Ottawa – A new Canadian study has found that weight loss in obese adults can reduce their asthma severity.
The research team, led by Dr. Smita Pakhale, a respirologist in the department of medicine at The Ottawa Hospital, found that structured weight loss programs focusing on diet and exercise in obese asthma patients can lead to improved asthma symptoms.
Published in the June issue of the journal CHEST, the study findings could result in cost-effective treatments for obese people with asthma.
The incidence of asthma in obese individuals is close to one and half times higher than in individuals of a healthy weight.
“The results support weight loss as a strategy to reduce or reverse asthma symptoms,” said Dr. Pakhale, who is also a volunteer with the Canadian Thoracic Society, the medical section of the Canadian Lung Association. “Although other studies have been done in this area the strength of our study is the use of the most rigorous methods to assess asthma and to objectively measure asthma severity as the primary study outcome.”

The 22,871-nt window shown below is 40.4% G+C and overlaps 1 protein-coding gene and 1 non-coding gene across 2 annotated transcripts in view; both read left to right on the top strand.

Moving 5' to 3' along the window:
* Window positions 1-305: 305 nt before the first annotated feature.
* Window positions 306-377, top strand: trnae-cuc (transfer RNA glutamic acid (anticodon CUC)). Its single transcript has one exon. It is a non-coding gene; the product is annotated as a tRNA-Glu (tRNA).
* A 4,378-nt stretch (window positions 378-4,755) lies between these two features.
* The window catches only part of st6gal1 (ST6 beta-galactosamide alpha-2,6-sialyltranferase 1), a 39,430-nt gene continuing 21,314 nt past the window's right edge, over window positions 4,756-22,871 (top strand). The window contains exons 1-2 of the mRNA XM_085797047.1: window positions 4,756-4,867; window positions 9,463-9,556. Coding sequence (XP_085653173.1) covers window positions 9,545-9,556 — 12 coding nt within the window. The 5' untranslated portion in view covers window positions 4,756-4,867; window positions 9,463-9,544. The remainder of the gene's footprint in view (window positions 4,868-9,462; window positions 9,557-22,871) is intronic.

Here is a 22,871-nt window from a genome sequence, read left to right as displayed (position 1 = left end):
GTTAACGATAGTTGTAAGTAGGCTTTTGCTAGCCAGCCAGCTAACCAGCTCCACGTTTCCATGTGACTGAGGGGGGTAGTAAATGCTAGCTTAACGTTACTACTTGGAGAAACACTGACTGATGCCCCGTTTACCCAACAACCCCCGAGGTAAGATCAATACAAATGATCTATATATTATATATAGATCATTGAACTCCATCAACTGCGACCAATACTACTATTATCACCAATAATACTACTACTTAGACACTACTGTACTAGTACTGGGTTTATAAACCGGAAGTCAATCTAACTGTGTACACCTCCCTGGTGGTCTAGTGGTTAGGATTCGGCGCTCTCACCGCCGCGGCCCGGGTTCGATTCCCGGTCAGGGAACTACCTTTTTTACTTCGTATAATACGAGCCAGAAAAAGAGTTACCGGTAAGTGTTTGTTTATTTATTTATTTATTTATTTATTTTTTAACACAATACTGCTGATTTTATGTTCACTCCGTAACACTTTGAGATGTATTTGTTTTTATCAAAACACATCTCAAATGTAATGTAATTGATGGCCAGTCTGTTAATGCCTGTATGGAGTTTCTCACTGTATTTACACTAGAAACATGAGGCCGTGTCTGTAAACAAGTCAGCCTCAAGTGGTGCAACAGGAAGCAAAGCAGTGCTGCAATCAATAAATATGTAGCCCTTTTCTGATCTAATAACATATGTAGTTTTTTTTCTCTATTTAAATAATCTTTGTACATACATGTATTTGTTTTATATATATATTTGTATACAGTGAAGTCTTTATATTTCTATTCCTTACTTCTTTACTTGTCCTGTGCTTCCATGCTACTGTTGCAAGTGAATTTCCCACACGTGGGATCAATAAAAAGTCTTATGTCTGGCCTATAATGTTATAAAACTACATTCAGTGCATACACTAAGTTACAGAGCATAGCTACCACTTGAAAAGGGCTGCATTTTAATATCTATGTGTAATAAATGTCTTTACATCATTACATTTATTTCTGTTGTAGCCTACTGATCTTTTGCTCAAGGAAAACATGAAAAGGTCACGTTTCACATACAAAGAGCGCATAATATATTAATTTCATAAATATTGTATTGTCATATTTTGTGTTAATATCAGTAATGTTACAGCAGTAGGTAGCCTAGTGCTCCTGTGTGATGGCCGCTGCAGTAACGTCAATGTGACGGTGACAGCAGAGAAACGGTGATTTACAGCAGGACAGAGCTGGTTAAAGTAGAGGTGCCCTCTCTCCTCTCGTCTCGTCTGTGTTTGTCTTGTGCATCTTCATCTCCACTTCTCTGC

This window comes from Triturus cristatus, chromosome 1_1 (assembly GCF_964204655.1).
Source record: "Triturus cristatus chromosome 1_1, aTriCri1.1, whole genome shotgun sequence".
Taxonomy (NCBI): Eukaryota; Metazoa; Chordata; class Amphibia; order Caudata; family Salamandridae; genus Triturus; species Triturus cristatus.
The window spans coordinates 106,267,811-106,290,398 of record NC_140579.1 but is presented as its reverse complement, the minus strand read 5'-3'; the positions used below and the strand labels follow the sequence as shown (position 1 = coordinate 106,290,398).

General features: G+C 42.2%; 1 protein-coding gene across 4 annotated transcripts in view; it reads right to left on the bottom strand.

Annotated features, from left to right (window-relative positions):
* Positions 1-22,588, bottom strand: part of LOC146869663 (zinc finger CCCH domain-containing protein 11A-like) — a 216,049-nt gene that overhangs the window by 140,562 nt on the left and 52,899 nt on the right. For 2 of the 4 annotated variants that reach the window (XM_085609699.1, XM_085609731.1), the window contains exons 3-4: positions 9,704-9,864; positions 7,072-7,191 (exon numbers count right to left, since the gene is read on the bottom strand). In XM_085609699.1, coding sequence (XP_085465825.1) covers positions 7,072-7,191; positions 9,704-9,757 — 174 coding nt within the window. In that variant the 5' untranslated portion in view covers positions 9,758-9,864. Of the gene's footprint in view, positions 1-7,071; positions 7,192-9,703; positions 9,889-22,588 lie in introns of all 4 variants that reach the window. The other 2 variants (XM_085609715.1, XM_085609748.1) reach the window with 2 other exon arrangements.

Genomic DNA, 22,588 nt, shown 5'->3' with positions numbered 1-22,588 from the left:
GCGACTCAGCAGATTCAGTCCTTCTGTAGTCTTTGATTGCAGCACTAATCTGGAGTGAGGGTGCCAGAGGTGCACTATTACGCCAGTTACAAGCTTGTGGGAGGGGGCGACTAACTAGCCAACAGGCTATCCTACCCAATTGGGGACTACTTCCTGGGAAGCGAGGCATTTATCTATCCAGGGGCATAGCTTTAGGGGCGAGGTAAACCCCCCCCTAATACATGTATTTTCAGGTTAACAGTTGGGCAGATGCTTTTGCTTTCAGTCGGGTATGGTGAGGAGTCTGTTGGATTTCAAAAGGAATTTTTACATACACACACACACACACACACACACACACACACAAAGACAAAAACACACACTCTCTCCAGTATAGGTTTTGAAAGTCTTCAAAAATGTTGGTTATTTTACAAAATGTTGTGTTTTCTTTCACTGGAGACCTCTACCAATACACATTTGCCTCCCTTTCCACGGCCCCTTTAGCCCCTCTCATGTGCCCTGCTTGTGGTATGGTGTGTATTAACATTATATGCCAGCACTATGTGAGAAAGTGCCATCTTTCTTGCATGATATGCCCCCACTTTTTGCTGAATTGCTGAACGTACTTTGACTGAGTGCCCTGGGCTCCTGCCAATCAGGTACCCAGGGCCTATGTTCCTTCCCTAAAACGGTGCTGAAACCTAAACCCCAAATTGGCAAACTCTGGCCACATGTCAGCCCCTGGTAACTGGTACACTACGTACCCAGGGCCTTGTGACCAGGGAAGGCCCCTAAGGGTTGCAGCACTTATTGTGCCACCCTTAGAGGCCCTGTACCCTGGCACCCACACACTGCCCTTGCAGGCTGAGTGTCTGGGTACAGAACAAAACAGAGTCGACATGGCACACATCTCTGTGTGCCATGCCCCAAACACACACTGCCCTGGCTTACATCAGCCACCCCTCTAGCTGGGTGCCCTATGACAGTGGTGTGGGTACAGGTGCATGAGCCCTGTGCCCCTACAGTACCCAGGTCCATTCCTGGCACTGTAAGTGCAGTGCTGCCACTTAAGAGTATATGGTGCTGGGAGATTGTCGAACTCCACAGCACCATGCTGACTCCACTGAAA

Dr. Pakhale added that the study also underscores the importance of treating comorbidities—other health conditions that occur at the same time as asthma. “You have to treat all conditions to really improve the quality of life for patients.”
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Established in 1900, The Lung Association is one of Canada’s oldest and most respected health charities, and the leading national organization for science-based information, research, education, support programs and advocacy on lung health issues.
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